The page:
2) Complexity was interesting as metaphor–fascinating even–when @mitchwaldrop wrote about it 20+ years ago. But 20 years is a long time. There has been more forward movement in the interim than is represented in this post, or the comments. Expect there is much more in Ben’s book, which I look forward to reading.

    I could add more…but I am working on my own book related to this topic…so will post to my blog in time ;)

    As background, though, heres’ a paper I wrote with Stuart Kauffman and Jose Lobo in 1994 that relates to complexity and development from a different angle:

    http://papers.ssrn.com/sol3/papers.cfm?abstract_id=1460991

    …not quite where I am now on this topic, but does suggest a different set of refs and approach than in the above discussion.

    Posted January 11, 2011 at 11:31 pm | Permalink
  18. Philip,

    Very much agree that there is more to the origins of complexity than Hayek.

    But as Gregory Bateson said, all conversations are emergent properties of their context…

    You might be interested in an ODI working paper I led in 2008 which lays out some of the key concepts and their implications for aid agencies:

    http://www.odi.org.uk/resources/download/583.pdf

    Would be nice to chat about our shared interest at some point…

    Ben

    Posted January 12, 2011 at 4:59 am | Permalink
  19. Thanx for the link. The very fact that you recognize Bateson (& implicitly, cybernetics) as a significant precursor to recent thinking about complexity is unusual and interesting. (Too often discussion begins and ends with Santa Fe Institute…great place, but …)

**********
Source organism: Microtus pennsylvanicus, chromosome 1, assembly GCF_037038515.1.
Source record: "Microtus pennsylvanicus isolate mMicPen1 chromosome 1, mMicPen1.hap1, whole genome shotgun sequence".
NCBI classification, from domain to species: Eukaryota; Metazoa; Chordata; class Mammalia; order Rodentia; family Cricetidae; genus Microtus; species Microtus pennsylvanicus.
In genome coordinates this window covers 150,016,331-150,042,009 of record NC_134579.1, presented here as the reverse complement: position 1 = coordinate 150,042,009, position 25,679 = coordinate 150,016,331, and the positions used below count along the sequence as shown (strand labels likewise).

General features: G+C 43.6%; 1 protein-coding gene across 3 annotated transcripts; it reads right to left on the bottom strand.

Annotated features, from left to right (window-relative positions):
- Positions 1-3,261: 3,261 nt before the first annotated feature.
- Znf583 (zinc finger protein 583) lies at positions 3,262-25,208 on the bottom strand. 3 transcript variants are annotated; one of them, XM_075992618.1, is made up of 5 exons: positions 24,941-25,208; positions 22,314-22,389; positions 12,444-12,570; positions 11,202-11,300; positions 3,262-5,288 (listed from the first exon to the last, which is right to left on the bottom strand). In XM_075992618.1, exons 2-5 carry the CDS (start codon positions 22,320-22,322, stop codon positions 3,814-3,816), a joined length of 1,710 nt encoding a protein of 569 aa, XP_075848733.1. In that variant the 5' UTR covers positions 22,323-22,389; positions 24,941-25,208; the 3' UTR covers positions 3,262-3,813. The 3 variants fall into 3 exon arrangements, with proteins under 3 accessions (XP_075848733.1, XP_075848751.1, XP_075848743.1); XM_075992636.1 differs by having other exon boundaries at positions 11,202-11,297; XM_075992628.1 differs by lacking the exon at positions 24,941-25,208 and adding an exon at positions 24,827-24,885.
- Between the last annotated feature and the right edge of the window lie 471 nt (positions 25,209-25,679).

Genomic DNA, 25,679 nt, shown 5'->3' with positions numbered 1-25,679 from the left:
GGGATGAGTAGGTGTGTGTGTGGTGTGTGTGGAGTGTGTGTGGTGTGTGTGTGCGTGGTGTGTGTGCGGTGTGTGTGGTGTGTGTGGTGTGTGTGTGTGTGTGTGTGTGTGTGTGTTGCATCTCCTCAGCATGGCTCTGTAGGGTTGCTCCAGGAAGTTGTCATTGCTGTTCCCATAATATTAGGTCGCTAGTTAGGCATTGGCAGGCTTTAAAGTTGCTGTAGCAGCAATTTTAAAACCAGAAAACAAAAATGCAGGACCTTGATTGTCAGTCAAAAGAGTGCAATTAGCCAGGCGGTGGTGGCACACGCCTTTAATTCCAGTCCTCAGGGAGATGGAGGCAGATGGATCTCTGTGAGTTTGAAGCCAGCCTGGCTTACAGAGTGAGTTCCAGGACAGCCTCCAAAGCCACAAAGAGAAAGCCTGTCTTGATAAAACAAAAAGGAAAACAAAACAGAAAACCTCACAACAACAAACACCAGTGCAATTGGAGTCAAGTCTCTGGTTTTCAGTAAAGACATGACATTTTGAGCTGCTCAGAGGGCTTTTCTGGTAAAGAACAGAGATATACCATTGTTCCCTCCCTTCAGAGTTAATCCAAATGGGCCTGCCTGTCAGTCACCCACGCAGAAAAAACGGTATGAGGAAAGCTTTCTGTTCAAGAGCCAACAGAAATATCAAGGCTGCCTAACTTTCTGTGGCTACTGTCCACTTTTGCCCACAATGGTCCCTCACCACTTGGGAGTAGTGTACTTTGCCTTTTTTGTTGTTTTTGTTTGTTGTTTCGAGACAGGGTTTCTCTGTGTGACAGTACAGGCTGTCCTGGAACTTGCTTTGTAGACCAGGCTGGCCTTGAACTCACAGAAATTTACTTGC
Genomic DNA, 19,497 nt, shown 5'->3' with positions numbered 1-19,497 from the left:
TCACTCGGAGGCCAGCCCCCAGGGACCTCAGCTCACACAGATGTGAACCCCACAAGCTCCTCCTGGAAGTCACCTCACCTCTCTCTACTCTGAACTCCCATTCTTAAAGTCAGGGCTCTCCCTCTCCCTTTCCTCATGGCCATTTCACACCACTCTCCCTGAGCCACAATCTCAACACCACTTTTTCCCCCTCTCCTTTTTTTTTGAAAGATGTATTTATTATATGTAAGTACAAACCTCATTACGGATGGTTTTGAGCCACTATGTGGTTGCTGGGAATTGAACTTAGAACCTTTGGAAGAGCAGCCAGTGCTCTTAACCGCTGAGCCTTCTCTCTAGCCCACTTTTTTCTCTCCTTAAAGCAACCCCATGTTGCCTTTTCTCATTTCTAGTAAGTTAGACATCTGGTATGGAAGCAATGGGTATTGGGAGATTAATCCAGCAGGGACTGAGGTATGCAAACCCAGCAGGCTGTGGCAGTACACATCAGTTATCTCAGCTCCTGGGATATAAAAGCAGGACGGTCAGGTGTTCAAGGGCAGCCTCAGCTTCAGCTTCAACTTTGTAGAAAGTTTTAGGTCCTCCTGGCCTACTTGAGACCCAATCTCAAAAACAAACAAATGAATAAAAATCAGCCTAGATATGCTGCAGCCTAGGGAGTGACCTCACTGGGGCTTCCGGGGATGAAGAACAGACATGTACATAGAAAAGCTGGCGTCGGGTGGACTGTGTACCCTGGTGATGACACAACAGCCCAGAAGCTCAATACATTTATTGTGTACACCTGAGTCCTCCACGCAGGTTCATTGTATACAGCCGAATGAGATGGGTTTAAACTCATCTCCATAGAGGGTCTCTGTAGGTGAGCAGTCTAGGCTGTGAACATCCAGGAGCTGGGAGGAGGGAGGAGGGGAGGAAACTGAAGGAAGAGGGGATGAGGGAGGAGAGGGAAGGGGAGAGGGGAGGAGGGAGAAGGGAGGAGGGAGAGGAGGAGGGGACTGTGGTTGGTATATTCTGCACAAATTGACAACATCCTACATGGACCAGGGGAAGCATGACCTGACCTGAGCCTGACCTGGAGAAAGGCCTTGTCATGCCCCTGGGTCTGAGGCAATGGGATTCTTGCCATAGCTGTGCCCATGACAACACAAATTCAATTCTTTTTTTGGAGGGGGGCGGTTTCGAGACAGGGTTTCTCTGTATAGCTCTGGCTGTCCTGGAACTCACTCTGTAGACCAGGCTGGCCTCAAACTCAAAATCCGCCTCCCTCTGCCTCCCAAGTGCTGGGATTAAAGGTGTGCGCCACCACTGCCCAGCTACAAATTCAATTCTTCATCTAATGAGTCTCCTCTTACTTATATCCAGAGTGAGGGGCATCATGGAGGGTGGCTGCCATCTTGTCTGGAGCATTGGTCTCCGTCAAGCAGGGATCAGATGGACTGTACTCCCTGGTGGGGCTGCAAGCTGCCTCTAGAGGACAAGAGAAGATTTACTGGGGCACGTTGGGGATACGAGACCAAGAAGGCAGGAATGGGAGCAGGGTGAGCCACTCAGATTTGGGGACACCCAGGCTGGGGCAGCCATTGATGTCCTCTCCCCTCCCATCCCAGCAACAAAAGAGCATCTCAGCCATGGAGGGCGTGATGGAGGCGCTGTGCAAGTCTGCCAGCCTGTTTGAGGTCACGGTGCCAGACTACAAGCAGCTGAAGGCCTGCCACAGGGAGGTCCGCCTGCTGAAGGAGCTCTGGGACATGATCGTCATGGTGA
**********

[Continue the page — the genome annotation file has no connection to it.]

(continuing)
I would, by similar token, say that one of the most insightful contributors to work on economic complexity is Ariel Pakes–someone who certainly would not identify himself as a contributor to “complexity theory.” What differentiates Pakes is that he developed a rich, formal model of emergence in economic dynamics as an empirical tool, rather than just an instrument for generating metaphors. (Ref. Pakes-McGuire algorithm, which I use in this paper on complexity and Schumpeterian profits: http://bit.ly/Jws6U .) Kauffman, growth theorist Karl Shell (see refs. in Romer 1986 & 1990), Jose Lobo and I similarly attempted calibration of a complexity-inspired economic model in this paper on production theory: http://bit.ly/5Pd167 .

    Posted January 12, 2011 at 12:10 pm | Permalink
  20. Sarah wrote:

    To step back a bit from discussions of complexity itself, I think it’s also interesting to look at why aid and development work are presented, and also approached as if a simple system were at hand.

    I recently read a posting over at Tales From the Hood (http://bit.ly/gOaTPm) that talked about the fact that (humanitarian) aid needs a paradigm shift, that it needs to switch from presenting poverty as something that can be solved by one idea or program.

    I think it brings up the interesting point that part of the simplification of poverty might stem from relationships with donors – that the quick fix is an easier sell.

    Posted January 15, 2011 at 7:19 am | Permalink

4 Trackbacks

  1. [...] This post was mentioned on Twitter by Tim Kastelle. Tim Kastelle said: Interesting: Aid is not just complicated; it’s complex http://bit.ly/feFvug [...]

  2. [...] This post was mentioned on Twitter by Dennis Whittle, Philip Auerswald. Philip Auerswald said: Just posted a comment to @aidwatch thread on complexity & development: http://bit.ly/eqvXKB @bill_easterly @mitchwaldrop @denniswhittle [...]

  3. [...] topic in the aid blogosphere this week was not about Haiti orIvory Coast or south Sudan but about complex systems, ie systems that cannot be reduced to a simple mathematical or statistical model, where actions [...]

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  • About Aid Watch

    The Aid Watch blog is a project of New York University's Development Research Institute (DRI). This blog is principally written by William Easterly, author of "The Elusive Quest for Growth: Economists' Adventures and Misadventures in the Tropics" and "The White Man's Burden: Why the West's Efforts to Aid the Rest Have Done So Much Ill and So Little Good," and Professor of Economics at NYU. It is co-written by Laura Freschi and by occasional guest bloggers. Our work is based on the idea that more aid will reach the poor the more people are watching aid.